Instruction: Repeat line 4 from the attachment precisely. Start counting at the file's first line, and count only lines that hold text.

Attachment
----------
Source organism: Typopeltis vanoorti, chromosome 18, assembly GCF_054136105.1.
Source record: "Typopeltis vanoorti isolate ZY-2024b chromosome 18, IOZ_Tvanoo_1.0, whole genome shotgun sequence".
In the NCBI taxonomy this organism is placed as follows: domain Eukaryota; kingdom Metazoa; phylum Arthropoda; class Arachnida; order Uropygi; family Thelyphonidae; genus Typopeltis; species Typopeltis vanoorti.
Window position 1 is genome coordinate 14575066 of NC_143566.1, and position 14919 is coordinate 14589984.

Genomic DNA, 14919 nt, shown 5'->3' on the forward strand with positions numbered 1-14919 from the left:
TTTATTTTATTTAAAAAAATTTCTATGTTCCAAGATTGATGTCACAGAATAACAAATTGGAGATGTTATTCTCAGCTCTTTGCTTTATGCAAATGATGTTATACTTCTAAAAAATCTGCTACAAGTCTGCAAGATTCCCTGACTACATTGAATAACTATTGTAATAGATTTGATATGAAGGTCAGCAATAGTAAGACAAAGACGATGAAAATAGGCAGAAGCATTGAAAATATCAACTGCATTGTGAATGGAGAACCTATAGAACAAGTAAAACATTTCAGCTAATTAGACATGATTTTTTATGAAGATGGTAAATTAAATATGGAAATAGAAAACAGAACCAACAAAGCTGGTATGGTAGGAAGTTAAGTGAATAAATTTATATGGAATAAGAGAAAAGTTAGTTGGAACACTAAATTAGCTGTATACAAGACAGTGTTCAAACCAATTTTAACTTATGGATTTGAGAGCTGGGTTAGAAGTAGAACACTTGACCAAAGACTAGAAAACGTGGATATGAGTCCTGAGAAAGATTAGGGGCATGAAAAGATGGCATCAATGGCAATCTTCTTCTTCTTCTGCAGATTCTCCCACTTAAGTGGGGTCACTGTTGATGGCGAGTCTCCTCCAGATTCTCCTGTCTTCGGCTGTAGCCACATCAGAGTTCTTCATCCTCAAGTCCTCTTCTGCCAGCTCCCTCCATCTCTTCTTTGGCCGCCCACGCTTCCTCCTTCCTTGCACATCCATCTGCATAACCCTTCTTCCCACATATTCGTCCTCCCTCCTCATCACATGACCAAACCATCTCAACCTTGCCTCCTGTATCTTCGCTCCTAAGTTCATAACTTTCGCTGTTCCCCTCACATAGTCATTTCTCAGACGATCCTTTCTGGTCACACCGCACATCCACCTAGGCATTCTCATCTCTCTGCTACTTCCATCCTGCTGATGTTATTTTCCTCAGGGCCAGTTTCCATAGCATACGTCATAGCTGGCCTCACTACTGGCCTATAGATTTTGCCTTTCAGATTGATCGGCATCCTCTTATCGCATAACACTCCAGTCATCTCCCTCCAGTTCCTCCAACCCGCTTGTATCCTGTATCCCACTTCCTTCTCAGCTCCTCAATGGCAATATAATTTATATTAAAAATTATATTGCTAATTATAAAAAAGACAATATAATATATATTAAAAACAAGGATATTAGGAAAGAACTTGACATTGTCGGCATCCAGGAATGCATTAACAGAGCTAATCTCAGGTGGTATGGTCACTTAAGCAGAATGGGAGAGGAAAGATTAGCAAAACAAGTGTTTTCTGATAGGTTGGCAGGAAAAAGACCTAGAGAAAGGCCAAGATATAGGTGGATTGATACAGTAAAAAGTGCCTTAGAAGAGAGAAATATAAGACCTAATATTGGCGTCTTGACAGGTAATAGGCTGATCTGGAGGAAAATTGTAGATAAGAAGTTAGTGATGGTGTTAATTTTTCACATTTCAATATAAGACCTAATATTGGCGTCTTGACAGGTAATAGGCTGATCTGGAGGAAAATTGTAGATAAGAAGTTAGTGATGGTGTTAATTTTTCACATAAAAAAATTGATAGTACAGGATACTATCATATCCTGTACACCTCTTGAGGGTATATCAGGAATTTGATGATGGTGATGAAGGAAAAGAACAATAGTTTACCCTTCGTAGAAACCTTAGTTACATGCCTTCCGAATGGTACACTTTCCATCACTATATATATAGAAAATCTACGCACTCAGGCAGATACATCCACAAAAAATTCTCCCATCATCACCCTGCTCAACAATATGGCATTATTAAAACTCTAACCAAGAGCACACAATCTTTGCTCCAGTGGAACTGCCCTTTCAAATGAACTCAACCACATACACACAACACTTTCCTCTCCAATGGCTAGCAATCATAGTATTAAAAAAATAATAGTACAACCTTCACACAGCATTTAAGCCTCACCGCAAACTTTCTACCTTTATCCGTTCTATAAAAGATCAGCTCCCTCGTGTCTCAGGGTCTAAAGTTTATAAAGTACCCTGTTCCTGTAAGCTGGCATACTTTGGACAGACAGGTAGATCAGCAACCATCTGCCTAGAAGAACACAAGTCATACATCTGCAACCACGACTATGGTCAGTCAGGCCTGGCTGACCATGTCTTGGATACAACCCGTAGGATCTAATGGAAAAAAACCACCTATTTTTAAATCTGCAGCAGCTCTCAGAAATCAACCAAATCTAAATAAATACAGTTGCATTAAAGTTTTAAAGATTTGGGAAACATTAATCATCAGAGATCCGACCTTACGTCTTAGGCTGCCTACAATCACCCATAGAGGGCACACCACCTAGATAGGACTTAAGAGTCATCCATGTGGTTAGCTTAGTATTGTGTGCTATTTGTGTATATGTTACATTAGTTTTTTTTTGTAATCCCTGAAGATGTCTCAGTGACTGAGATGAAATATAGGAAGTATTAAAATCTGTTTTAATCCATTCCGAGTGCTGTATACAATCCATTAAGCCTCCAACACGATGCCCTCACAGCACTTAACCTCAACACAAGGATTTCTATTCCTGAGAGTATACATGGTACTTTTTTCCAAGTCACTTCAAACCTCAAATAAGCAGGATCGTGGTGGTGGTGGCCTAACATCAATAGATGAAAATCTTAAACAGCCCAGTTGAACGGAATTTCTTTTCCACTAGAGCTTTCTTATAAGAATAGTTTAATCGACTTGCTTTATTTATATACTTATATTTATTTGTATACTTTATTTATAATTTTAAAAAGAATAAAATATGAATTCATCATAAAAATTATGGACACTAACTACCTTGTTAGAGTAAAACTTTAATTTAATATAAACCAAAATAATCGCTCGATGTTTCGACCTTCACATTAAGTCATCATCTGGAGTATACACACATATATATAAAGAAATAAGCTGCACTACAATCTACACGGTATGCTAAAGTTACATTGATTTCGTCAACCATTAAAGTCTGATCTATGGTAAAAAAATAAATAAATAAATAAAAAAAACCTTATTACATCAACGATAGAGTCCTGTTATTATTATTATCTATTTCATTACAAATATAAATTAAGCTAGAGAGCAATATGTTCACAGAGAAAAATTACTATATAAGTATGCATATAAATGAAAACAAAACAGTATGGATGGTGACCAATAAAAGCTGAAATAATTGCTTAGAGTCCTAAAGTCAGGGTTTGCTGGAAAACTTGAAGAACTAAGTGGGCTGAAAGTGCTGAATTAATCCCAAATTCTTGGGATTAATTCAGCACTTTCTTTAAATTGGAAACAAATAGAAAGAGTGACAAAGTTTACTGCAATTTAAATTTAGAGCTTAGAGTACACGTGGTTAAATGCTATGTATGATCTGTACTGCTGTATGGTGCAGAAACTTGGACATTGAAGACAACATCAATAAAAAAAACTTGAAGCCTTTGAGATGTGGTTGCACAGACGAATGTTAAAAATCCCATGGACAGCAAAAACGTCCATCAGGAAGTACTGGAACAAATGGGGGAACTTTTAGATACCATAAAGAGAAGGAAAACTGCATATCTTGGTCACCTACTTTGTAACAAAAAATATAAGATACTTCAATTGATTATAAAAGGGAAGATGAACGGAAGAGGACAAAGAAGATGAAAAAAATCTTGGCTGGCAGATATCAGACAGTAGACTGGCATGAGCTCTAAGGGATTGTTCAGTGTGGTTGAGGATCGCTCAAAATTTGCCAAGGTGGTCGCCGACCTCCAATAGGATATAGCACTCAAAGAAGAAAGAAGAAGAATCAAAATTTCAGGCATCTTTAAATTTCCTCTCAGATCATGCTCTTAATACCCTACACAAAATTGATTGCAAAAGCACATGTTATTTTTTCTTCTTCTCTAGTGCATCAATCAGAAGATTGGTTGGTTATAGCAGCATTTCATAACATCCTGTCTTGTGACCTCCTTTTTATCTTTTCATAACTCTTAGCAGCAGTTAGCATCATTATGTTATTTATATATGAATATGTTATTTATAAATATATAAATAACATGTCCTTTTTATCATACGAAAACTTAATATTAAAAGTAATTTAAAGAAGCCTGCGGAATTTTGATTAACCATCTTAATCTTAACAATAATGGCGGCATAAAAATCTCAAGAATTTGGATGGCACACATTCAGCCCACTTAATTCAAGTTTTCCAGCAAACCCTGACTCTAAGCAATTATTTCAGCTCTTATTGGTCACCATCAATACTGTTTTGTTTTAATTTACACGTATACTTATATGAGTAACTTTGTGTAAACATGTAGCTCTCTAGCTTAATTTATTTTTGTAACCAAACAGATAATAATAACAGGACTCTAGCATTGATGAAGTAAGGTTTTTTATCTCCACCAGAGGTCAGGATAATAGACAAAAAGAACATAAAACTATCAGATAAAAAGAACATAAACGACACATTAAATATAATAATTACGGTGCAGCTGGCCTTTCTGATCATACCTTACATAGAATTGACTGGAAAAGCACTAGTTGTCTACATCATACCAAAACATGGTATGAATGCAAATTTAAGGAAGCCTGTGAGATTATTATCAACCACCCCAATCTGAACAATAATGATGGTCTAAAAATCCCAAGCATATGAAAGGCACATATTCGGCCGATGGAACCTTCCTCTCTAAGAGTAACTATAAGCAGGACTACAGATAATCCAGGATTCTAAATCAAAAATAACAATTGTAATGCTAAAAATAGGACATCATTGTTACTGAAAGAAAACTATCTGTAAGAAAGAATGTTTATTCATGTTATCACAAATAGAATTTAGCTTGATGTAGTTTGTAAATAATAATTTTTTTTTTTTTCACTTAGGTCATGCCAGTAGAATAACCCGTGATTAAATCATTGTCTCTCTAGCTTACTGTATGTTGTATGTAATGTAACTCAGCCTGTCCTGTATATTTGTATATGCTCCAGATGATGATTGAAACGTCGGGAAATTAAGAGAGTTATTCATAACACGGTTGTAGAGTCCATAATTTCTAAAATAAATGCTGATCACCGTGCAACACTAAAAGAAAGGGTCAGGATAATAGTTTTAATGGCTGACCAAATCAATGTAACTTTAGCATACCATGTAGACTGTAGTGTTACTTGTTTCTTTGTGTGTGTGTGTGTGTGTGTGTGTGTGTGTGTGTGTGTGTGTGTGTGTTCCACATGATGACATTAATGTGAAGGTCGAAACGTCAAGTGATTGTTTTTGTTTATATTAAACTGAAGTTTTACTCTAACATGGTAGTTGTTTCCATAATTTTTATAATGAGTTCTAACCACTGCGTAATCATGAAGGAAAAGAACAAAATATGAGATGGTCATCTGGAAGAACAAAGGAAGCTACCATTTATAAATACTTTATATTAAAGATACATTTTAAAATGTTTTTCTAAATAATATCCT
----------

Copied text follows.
Window position 1 is genome coordinate 14575066 of NC_143566.1, and position 14919 is coordinate 14589984.